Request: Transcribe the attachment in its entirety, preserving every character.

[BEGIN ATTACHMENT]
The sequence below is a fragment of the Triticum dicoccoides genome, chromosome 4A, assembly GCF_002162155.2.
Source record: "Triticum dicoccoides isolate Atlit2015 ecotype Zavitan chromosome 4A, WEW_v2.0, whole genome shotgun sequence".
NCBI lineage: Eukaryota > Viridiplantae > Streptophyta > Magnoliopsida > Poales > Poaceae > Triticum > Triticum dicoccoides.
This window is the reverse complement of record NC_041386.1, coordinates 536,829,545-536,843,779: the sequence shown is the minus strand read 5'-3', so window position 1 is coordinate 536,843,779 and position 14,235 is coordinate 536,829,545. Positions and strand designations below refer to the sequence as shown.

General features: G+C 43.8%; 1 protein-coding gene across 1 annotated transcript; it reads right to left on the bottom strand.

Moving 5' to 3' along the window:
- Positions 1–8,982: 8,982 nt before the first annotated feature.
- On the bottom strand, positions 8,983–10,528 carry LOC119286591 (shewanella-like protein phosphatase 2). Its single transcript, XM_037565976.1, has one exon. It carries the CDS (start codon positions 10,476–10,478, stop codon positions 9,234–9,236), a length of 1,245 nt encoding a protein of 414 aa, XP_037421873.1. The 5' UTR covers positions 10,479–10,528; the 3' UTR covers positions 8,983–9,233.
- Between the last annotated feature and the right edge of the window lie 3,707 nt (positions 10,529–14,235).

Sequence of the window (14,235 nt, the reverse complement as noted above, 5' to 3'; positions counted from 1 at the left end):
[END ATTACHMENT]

The sequence below is a fragment of the Triticum dicoccoides genome, chromosome 4A, assembly GCF_002162155.2.
Source record: "Triticum dicoccoides isolate Atlit2015 ecotype Zavitan chromosome 4A, WEW_v2.0, whole genome shotgun sequence".
NCBI lineage: Eukaryota > Viridiplantae > Streptophyta > Magnoliopsida > Poales > Poaceae > Triticum > Triticum dicoccoides.
This window is the reverse complement of record NC_041386.1, coordinates 536,829,545-536,843,779: the sequence shown is the minus strand read 5'-3', so window position 1 is coordinate 536,843,779 and position 14,235 is coordinate 536,829,545. Positions and strand designations below refer to the sequence as shown.

General features: G+C 43.8%; 1 protein-coding gene across 1 annotated transcript; it reads right to left on the bottom strand.

Moving 5' to 3' along the window:
- Positions 1–8,982: 8,982 nt before the first annotated feature.
- On the bottom strand, positions 8,983–10,528 carry LOC119286591 (shewanella-like protein phosphatase 2). Its single transcript, XM_037565976.1, has one exon. It carries the CDS (start codon positions 10,476–10,478, stop codon positions 9,234–9,236), a length of 1,245 nt encoding a protein of 414 aa, XP_037421873.1. The 5' UTR covers positions 10,479–10,528; the 3' UTR covers positions 8,983–9,233.
- Between the last annotated feature and the right edge of the window lie 3,707 nt (positions 10,529–14,235).

Sequence of the window (14,235 nt, the reverse complement as noted above, 5' to 3'; positions counted from 1 at the left end):